UK paedophile gang raped and abused babies, toddlers and pre-school children in attacks streamed over internet, court hears
Published 10/09/2015 | 14:45
A gang of paedophiles raped and abused babies, toddlers and pre-school children in attacks that were streamed over the internet to users around the world, a court heard.
The ring preyed on the families of the youngsters they targeted, in one case grooming a mother and father before their baby was born.
Members travelled hundreds of miles to carry out sickening attacks together, or used the internet to encourage and direct others to abuse victims.
Chilling online chats revealed that members of the gang, who lived across the UK, would offer advice on how to drug young victims and avoid injury.
The seven men - aged between 31 and 51 and including three previously convicted sex offenders - appeared before Bristol Crown Court to be sentenced.
Judge Julian Lambert said the process would take at least two days, with sentences imposed on the defendants either tomorrow or on a later date.
Together, the men have been convicted of 30 child sex abuse offences, including conspiracy to rape and the rape of a child under the age of 13.
- John Denham, formally known as Benjamin Harrop, 50, from Wiltshire
- Matthew Stansfield, 35, from Hampshire - a convicted sex offender
- Adam Toms, 33, from Somerset
- Christopher Knight, 35, from Manchester
- Robin Hollyson, previously known as Robin Fallick, 31, from Bedfordshire - a convicted sex offender
- David Harsley, 51, from East Yorkshire - a convicted sex offender
- Matthew Lisk, 33, from East Sussex
Prosecuting, Robert Davies told the court he would not give in-depth details about offences committed by the men.
"The manner of it is sufficiently disturbing that it would not be capable of being reported by the press in any eventuality," Mr Davies said.
Mr Davies said the victims included babies, pre-school children and two brothers in America, who were forced to abuse each other for paedophiles watching online.
"The investigation and prosecution of these defendants exposed a world many would not have believed," Mr Davies told the court.
"The evidence discovered the shocking interest a group of men had in sexually assaulting babies, toddlers and pre-school children.
"A real baby was for certain abused and raped by some of those involved. Another lad was drugged and abused.
"Another boy was brought to a room where a defendant engaged in sexual activity for the enjoyment of two others, who were watching over the internet.
"The youngster's presence was a big part of what was arousing them."
Mr Davies said the attacks were carefully planned, involving defendants driving hundreds of miles "all for the chance to perpetrate rape or cruel sexual indignities against a baby or a child".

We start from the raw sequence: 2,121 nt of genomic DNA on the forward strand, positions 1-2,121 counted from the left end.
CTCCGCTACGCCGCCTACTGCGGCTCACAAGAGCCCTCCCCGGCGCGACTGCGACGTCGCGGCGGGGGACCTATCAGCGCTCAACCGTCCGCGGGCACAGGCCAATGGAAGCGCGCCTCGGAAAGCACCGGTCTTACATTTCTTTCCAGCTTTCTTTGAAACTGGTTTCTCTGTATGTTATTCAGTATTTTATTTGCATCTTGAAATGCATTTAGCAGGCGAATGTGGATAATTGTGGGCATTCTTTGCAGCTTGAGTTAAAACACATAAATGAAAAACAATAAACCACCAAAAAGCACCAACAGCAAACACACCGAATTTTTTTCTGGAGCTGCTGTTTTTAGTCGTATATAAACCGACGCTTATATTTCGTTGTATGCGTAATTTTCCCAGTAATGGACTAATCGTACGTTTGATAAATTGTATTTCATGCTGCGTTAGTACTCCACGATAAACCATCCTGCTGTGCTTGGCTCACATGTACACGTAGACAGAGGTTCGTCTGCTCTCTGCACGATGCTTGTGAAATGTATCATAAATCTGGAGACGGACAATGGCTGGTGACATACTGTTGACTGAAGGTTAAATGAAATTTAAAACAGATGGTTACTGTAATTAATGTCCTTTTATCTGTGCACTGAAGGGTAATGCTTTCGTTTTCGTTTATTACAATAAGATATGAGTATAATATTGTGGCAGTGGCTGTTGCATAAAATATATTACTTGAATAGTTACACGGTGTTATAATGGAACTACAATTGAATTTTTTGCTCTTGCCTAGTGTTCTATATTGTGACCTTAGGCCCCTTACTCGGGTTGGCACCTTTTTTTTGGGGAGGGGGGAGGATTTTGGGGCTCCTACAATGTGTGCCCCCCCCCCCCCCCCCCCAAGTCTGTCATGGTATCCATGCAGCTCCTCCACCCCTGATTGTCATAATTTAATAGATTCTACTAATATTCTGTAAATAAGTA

The men would communicate through Skype, the dark web and video conferencing facilities, used to stream abuse and share images.
Stansfield ran a chat room specifically for those with an interest in abusing or raping young children and babies.
One baby was posed to hold a piece of paper advertising such chat rooms - showing others the men had "access" to him, the court heard.
"They could link up in different ways, using the internet to play abuse or watch it live and encourage the person carrying out the abuse," Mr Davies said.
"All of them would know exactly what they were involved in.
"The evidence reveals the abuse was arranged when there was a narrow window of opportunity to be alone with a young baby or child.
"Other men turned up to take part or encouraged and directed others when they couldn't be there."
Mr Davies said online chat logs made for "deeply disturbing reading".
"The men have minds that are wired to finding the idea of raping babies and youngsters a sexual turn on," he added.
The men used chat names such as activep, with p referring to paedophile, dirtydevilUK and pervelad111.
The National Crime Agency launched its investigation, codenamed Operation Voicer, last September after Toms contacted police and admitted he had abused a child.
Their inquiries led to the unmasking of the ring operating across the UK, which had links to other paedophiles across the world.
In the weeks that followed, the other six members were arrested and a further two victims were identified.
Another 21 children have been the subject of "safeguarding" measures in relation to the investigation.
Family members of those abused provided victim impact statements speaking of how they trusted the defendants near their children.
"Clearly the discovery of what's happened and the abuse of trust that they had placed in these individuals is profound and long lasting," Mr Davies said.
He said lengthy chat records, footage and images had been recovered during the investigation, including descriptions of abuse given by the defendants in police interview.
"It clearly makes for almost unrepeatable, sick, depraved, cruel, callous - all of these words can be used appropriately when looking at this material," Mr Davies added.
Daren Samat, representing Hollyson, said his client had "two sides" and had attempted suicide after the uncovering of his offending.
"He sought solace in a dark world, a world that effectively poisoned him," Mr Samat added.
Hollyson was handed a three-year community order in July 2008 for distributing and making child abuse images.
In 2011, he was jailed for 14 months for making indecent images of children and made the subject of a Sexual Offences Prevention Order.
Stephen Dent, representing Knight, who has no relevant convictions, apologised "to those concerned" on behalf of his client.
He said Knight has offered to meet his victim's families and take part in studies to prevent paedophiles from offending.
"He has been tormented by these sorts of feelings for many years now," Mr Dent added.